There’s two things I know about Councilwoman Wendy Leece. She is tenacious. Not necessarily a bad thing unless her teeth are buried in your neck.
But mix that tenacity with her curious habit of alienating those she works with in her various public-service capacities, and you begin to get why she is an orb of controversy and whispered disdain.
Remember it was the cut of Leece’s moral and spiritual jib that charted her heading while a member of the Newport-Mesa Unified School District Board of Trustees. And so she seldom won the favor of her fellow trustees. Her record there is pretty widely branded as one of troublemaking rather than accomplishment.
These days, Leece occupies the vortex of another dust storm of her making over at the Costa Mesa Senior Center. The center is a valuable community resource for Costa Mesa’s elderly that’s run from a city-owned facility on 19th Street by a private nonprofit corporation.
Now, the Costa Mesa Senior Center’s membership roster boasts some 1,900 seniors. Having briefly served as a member of the center’s board of directors, I can tell you the vast majority of the seniors who visit the center and take advantage of its exceptional programs and services love the place.
A few don’t. And I mean a few. Like, maybe three. There are folks regularly disjointed over the board of directors’ refusal to cater to their every gripe or whim.
So when Leece showed up as the Costa Mesa City Council’s liaison to the senior center board (not a voting position on the board), the malcontents sank a fishing line in her ear. They bemoaned the quality of the center’s furniture. They complained about the center’s hours of operation.
They whined about how the center’s program director did his job. They didn’t like the location of the executive director’s office.
They accused staff members of taking money. And, strangely, they were put off that the board of directors wouldn’t present personnel and compensational information to them on demand.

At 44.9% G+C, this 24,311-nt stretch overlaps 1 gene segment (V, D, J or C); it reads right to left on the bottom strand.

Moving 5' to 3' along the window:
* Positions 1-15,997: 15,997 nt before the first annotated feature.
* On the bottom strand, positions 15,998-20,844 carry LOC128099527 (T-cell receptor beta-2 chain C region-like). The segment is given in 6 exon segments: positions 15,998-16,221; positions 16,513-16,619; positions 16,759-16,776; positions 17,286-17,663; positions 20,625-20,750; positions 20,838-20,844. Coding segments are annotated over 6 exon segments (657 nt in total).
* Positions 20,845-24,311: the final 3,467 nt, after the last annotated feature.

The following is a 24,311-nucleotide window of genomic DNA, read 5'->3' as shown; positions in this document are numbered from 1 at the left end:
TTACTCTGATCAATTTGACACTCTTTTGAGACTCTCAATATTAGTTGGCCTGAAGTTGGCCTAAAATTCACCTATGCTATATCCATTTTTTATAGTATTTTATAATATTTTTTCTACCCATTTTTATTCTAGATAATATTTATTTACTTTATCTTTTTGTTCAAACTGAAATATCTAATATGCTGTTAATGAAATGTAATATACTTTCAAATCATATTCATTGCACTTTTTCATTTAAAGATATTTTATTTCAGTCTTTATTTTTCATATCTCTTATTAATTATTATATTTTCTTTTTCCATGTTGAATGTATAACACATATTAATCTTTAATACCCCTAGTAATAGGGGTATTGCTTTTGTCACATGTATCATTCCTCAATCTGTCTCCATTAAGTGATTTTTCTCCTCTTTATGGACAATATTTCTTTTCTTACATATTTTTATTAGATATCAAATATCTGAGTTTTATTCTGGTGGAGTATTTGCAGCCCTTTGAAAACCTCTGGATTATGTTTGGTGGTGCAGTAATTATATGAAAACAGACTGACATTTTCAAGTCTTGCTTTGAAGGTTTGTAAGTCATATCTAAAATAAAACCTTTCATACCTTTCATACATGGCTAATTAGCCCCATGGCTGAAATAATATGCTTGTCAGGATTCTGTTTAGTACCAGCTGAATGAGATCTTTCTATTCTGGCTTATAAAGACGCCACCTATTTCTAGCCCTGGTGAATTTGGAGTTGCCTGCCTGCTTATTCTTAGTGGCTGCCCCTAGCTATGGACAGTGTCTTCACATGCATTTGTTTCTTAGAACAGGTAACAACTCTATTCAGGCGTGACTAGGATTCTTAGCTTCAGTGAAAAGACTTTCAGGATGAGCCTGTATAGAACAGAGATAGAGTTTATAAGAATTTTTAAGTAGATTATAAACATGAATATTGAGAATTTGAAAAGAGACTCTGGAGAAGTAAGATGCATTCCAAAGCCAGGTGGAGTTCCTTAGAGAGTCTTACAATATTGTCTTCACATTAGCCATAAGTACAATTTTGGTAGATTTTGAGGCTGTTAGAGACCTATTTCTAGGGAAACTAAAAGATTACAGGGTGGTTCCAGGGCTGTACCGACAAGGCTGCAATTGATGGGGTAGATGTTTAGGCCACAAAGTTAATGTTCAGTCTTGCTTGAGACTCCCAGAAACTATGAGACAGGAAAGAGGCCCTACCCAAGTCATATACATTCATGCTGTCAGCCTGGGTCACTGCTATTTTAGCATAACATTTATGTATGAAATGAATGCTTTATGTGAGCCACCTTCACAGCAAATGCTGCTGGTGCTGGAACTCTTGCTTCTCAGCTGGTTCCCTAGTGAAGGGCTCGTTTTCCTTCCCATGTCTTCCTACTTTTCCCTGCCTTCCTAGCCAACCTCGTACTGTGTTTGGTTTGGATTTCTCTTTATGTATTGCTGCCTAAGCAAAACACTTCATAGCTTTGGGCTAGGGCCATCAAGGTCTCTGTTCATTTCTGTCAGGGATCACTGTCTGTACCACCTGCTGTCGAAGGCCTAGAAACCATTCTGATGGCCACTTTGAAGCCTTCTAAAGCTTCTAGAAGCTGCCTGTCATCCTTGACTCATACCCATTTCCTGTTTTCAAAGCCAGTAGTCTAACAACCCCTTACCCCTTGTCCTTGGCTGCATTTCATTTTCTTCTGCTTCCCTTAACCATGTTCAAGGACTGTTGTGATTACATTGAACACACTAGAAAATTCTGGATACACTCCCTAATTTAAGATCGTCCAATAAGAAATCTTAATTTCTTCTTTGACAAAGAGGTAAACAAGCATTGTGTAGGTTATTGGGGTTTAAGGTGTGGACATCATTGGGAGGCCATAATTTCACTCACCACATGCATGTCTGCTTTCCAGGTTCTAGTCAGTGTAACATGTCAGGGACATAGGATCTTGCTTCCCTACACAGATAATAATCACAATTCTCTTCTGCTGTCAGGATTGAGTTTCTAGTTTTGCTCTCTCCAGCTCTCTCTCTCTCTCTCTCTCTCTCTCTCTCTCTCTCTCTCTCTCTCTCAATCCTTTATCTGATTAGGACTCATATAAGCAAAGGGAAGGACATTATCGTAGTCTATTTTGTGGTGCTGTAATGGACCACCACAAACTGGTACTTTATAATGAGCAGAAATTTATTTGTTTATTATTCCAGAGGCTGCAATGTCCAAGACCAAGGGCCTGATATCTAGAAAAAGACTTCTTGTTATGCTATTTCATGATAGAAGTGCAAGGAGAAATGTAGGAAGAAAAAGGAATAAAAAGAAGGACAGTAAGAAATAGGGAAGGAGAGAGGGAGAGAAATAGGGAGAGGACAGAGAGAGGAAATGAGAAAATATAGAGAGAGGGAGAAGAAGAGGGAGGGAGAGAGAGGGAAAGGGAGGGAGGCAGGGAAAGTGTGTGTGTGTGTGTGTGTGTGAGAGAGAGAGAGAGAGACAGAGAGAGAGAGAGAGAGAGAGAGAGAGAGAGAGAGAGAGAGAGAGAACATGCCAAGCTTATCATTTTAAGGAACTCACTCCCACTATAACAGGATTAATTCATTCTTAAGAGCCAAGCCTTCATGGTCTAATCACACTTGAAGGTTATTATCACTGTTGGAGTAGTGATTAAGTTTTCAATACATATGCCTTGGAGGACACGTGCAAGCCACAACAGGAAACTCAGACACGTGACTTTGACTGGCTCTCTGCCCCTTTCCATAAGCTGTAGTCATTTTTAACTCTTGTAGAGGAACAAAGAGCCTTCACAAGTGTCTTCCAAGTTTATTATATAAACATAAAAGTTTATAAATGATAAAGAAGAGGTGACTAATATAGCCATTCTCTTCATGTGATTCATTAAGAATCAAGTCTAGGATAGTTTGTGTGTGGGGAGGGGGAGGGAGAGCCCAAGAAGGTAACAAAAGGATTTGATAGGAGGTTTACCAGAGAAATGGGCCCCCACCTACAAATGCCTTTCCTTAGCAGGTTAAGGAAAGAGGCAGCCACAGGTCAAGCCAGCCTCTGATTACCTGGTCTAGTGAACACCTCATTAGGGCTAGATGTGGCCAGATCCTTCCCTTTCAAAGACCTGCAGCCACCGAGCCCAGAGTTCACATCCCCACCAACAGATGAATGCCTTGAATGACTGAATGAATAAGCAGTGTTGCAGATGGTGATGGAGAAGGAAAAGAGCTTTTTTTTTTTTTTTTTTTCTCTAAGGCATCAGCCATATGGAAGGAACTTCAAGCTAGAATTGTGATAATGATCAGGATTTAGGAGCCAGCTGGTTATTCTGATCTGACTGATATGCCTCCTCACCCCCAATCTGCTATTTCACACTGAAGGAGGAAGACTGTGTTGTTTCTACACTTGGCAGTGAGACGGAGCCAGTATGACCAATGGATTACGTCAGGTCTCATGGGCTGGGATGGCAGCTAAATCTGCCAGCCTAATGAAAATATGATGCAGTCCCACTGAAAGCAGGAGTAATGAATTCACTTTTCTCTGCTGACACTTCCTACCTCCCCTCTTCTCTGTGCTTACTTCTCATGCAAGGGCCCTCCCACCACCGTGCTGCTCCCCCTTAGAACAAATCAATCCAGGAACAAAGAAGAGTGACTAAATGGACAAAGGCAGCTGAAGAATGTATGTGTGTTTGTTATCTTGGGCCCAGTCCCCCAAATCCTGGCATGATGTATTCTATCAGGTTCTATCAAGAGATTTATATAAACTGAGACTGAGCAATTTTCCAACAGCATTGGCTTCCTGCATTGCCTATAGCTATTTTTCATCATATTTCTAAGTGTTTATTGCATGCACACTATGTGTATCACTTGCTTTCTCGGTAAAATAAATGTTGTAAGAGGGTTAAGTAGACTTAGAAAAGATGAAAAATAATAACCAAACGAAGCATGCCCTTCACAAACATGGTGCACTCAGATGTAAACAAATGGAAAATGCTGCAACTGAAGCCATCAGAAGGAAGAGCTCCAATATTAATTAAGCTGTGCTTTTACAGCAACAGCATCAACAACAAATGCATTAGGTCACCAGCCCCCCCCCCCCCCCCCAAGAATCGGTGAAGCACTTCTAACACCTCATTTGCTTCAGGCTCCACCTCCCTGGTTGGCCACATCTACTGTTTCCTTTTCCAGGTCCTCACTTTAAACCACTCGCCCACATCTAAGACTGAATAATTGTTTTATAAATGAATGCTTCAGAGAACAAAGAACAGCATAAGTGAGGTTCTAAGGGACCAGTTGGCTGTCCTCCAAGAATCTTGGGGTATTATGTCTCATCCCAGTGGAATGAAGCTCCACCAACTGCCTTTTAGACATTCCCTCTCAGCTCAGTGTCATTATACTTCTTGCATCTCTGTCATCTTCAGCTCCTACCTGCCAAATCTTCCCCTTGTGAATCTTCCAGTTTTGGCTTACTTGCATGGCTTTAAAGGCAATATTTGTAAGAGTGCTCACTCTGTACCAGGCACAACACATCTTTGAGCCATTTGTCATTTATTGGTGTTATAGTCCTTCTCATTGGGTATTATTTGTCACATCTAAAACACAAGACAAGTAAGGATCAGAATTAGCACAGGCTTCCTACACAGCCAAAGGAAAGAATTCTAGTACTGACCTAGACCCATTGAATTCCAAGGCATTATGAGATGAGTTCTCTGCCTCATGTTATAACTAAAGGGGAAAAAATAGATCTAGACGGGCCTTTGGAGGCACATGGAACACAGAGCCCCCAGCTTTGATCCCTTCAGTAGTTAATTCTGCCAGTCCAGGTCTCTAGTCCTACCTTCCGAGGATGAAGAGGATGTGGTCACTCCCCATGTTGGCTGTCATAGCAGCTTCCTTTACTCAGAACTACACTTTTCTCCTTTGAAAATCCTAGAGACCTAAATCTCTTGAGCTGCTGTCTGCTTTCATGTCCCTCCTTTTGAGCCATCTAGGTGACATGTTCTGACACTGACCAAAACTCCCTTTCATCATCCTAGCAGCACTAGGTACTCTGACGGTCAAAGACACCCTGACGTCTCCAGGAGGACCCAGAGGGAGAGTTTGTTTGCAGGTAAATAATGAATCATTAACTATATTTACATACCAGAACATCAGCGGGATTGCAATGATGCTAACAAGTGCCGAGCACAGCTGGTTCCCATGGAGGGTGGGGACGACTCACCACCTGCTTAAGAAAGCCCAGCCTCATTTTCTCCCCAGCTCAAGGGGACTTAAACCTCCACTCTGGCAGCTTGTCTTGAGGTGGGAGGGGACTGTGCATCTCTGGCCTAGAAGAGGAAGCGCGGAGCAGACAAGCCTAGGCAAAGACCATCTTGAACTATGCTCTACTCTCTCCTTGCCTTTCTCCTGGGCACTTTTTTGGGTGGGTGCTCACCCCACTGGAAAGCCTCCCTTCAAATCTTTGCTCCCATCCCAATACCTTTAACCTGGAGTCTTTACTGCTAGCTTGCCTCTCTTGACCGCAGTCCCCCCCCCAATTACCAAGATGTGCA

In response, Leece launched a withering inquisition of the senior center’s board.
She’s peppered the all-volunteer body — made up of some of this community’s longest-standing, most respected citizens — with a litany of accusatory questions. More than 40 in all. And morale in the place has gone in the tank.
The problem is the bulk of her questions (and I’ve seen them) are plainly none of her business nor the business of the city.
That’s because Costa Mesa and the Costa Mesa Senior Corporation have a contractual agreement that says the senior center corporation “shall act as an independent agency and not as an officer, employee or agent of (the) city.”
But no matter. Leece has plowed ahead. She wants to know the salaries of the center’s executive director and all staff members. She’s asked for the vacation schedule of the executive director.
Board member resignation letters from 2006 to 2007? She wants those, too. She wants to know when certain board members were appointed, why other people weren’t appointed, as well as information from closed-session meetings related to the grievances of at least one member of the senior center.
Leece says she’s just “being responsible and ensuring that we practice good government, so taxpayers receive the services they expect.”
Her rationale, presumably, is based on the fact that the city rents the senior center facility to the senior center corporation for $1 a year, provides an on-site maintenance professional, and contributes $250,000 a year to center operations.
The problem is, the agreement between the center and the city doesn’t stipulate that the board of directors respond to any and all information requests because of the city’s contributions. It is, after all and according to the agreement, an independent agency.
If Leece wants answers to questions the board has no legal obligation to respond to, she needs to convince her council colleagues to cancel the city’s agreement with the senior center corporation and take over its operation. The tab, by the way, will cost taxpayers better than a million bucks a year.
Otherwise, her inquisition is out of bounds.
Byron de Arakal is a former Costa Mesa Parks and Recreation Commissioner. Readers can reach him at firstname.lastname@example.org.